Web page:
The Website copy for Here comes Honey Boo Boo calls the Thompsons a “self-proclaimed crazy family.” They’re not crazy at all. Just the opposite. They’re completely ordinary. Tens of millions are just like them, filling their days with catchphrases, play-acting, slogans, costumes, stuff they picked up from TV—anything to keep from having to address sorrow and tragedy.

When I was a music journalist, I met hundreds of Mama Junes and Sugar Bears. They weren’t massively overweight, they didn’t need subtitles when they spoke, and their favorite topic of conversation wasn’t defecation. Instead, they talked about their $100,000 cars, prosciutto, and hydration. Back in that era, everyone carried around bottles of water and sipped constantly. They were as fictional as the Thompsons and for the same reason: avoidance.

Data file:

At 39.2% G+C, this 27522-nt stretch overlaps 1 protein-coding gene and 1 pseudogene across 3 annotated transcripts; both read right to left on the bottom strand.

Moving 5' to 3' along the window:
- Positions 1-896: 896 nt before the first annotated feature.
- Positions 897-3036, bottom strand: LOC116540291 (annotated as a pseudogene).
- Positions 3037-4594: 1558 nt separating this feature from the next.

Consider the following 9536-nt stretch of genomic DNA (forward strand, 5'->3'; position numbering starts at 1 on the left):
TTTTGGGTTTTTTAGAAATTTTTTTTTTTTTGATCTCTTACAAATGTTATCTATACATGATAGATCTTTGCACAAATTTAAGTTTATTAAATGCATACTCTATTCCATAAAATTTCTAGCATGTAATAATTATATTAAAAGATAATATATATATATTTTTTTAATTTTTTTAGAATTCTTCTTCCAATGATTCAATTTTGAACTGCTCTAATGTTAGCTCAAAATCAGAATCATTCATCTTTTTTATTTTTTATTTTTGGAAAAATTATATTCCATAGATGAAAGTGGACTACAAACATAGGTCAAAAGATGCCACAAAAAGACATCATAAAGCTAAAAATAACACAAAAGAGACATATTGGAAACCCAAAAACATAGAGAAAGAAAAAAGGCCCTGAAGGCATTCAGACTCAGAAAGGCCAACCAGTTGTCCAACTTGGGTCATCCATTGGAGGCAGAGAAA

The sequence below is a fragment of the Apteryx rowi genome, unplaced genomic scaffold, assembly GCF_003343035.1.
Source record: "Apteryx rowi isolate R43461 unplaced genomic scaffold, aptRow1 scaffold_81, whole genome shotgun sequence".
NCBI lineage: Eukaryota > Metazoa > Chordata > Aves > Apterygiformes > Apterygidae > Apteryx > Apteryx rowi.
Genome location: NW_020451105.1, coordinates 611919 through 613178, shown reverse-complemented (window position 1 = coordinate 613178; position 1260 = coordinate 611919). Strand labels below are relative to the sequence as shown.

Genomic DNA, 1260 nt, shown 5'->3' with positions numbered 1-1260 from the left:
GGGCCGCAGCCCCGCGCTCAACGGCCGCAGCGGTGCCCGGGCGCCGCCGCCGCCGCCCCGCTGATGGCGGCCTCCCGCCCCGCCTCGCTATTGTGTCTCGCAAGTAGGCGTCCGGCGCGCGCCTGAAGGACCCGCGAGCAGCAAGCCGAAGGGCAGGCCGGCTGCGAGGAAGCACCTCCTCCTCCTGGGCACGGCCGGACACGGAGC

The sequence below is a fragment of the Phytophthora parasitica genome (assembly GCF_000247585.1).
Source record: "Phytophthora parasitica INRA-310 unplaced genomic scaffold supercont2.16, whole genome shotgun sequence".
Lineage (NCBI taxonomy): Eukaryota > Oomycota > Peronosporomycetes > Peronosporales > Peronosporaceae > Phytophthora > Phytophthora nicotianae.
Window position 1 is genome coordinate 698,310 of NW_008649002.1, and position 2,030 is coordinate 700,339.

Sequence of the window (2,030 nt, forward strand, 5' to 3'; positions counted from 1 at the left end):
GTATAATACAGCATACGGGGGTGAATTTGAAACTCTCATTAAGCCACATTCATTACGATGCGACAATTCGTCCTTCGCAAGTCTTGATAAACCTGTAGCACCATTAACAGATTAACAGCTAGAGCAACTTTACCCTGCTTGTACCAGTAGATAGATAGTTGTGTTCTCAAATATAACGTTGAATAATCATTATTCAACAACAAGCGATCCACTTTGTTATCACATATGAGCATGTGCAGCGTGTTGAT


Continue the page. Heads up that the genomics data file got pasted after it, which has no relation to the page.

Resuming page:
The problem is that once you assume a character, it takes over. I’ve had the great misfortune of seeing ten people I’ve known intimately transform themselves from human beings into bizarre concoctions that can’t even approximate normal reactions. Falsehood metastasizes. Always. The ten fraudulent former people I know are getting worse all the time. The intention was to avoid pain, but now they can’t feel anything, even happiness, pleasure, love, or—the most important emotion of all—gratitude.

Conversely, when you ditch the reality-avoiding stratagems and embrace what it means to be a person, you continue to grow. Past a certain point, it becomes automatic. You no longer have to devote conscious thought to it. And what ends up happening is that you become more and more powerful, able to weather storms that would utterly crush those who only pose as humans.